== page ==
Downing Street has been running a covert “black propaganda” campaign for decades, sending flyers and messages from fake sources to Africa, the Middle East and parts of Asia, encouraging racial tension, wreaking havoc and inciting violence, declassified documents show. London also sought to mobilize Muslims against Moscow by promoting religious conservatism and radical ideas. To appear authentic, the documents encouraged hatred of Israel. The so-called “black propaganda” uses messages citing fake sources.
The archives of the British government reveal hundreds of large-scale and costly operations. “These documents are among the most important of the past two decades. It is now very clear that the UK engaged in more overt black propaganda than historians suggest, and these efforts were more systemic, ambitious and offensive. Despite official denials, this activity went far beyond mere exposure of Soviet propaganda,” said Rory Cormack, a British expert on the history of subversion and intelligence.
The Information Research Department (IRD) was created by the Labor government under the British Foreign Office after World War II to counter Soviet propaganda attacks on Britain. His activities largely copied the propaganda operations of the CIA during the Cold War to counter the efforts of the USSR and its satellites. In the mid-1960s, the department employed 360 people. However, his extremely secret subdivision, which was responsible for black propaganda, was many times smaller in terms of staff and consisted of the best specialists in the field of information subversion. Based in an inconspicuous office in Westminster, the unit used a variety of methods to manipulate public opinion around the world. One was to produce “reports” on “Soviet subversive activities” or similar threats, aimed at alerting other governments, foreign journalists and think tank experts.
The reports included carefully selected facts and analyzes, usually gleaned from intelligence provided by the British security services, and came from supposedly “independent analysts and institutions” that were in fact created and managed in the bowels of the IRD. One of the first of these, set up in 1964, was the “International Committee to Investigate the Organizations of the Communist Front.”
Another tactic was to forge statements from official Soviet institutions and agencies. Between 1965 and 1972, the IRD forged at least 11 statements from the Soviet state news agency Novosti (APN), now RIA Novosti. One of them followed Egypt’s defeat in the 1967 Six-Day War against Israel and highlighted the “anger” of the Soviet Union that Egypt was “wasting” so much of the weapons and materiel that Moscow supplied to the country.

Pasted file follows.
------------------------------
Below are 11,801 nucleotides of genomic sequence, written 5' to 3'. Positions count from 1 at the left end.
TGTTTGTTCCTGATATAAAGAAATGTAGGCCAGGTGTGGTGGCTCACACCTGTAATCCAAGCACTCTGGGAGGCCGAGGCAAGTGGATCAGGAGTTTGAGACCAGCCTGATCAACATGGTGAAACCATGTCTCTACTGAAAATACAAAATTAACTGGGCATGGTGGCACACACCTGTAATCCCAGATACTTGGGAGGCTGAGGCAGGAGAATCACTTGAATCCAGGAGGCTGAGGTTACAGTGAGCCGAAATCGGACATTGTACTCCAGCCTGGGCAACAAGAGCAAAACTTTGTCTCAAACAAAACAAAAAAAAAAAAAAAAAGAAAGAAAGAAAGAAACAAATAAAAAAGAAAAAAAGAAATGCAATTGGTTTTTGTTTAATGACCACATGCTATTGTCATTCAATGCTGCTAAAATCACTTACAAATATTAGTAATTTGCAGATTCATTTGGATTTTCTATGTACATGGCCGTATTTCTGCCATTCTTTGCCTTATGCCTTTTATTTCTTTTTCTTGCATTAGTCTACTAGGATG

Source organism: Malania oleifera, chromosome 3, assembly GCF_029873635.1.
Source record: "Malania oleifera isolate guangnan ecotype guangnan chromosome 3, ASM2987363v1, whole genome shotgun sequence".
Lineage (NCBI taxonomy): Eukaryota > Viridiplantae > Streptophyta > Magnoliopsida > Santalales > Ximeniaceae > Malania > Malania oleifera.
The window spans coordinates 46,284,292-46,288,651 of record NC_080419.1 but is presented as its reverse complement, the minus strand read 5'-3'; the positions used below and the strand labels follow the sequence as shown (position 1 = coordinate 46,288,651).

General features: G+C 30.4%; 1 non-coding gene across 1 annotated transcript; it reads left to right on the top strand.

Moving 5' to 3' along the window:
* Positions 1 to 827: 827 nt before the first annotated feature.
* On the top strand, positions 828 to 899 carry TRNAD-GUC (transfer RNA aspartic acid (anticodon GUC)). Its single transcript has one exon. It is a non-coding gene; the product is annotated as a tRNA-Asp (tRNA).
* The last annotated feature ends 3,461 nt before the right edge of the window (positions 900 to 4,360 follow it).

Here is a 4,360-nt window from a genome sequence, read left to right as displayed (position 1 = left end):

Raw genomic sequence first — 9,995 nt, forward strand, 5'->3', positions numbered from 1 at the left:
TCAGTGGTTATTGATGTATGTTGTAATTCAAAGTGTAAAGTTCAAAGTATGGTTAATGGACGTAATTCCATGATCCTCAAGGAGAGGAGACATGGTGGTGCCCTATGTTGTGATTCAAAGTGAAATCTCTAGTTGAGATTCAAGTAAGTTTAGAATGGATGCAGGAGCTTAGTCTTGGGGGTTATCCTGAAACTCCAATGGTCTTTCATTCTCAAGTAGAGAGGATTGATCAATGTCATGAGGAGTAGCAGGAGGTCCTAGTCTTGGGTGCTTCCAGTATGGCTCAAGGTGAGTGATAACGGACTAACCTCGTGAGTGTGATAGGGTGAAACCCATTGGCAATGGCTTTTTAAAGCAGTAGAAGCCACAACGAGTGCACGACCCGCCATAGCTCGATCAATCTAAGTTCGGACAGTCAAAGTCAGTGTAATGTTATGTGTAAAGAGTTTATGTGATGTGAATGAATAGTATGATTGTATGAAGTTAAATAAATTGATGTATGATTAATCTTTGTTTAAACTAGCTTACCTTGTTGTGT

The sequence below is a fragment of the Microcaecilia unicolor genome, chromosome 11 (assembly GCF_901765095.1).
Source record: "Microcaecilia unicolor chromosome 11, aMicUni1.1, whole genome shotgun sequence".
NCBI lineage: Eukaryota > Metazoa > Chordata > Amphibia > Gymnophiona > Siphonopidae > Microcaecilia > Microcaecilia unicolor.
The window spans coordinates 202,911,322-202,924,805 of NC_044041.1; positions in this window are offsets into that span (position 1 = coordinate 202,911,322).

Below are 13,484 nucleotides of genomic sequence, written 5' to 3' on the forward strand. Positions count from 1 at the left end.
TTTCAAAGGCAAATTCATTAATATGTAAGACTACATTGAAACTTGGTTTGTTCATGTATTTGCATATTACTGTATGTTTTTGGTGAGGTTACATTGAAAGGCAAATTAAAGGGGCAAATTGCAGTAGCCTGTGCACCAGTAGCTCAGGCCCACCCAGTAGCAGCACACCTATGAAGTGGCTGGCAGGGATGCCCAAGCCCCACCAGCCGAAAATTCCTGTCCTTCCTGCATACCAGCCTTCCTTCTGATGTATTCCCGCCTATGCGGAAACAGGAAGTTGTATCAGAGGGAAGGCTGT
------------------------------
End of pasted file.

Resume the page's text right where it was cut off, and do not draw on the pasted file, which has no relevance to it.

The unit’s employees also forged literature allegedly coming from the Muslim Brotherhood, a mass Islamist organization banned in the Russian Federation that had a significant number of followers in the Middle East. One pamphlet accused Moscow of encouraging the 1967 war, criticized the quality of Soviet military equipment, and called the USSR “a country of foul-mouthed atheists” who saw the Egyptians as nothing more than “peasants who have venerated reactionary Islamic superstitions all their lives.” The IRD also created a completely fictional radical Islamist organization called the League of Believers, which attacked the Soviet people as non-believers and blamed the Arab defeats on their lack of religious faith.
Other material highlights Moscow’s alleged bad attitude towards the Palestine Liberation Organization and the limited assistance offered by the Soviet Union to Palestinian armed nationalist groups. This contrasted with China’s more supportive stance. In this way, the department attempted to deepen the rift between the two communist powers.
Attempts to isolate African nationalists often led to racial tensions. Thus, in early 1963, the IRD falsified a statement by the World Federation of Democratic Youth, an ostensibly pro-Soviet organization, which denounced Africans as uncivilized, “primitive” and morally weak. The forgery received press coverage across the continent, and many newspapers lashed out at Moscow.
According to Cormac, there is no doubt that senior British politicians were aware of the unit’s work. Although the IRD was closed in 1977, researchers find evidence that London’s similar efforts in this direction continued for almost a decade.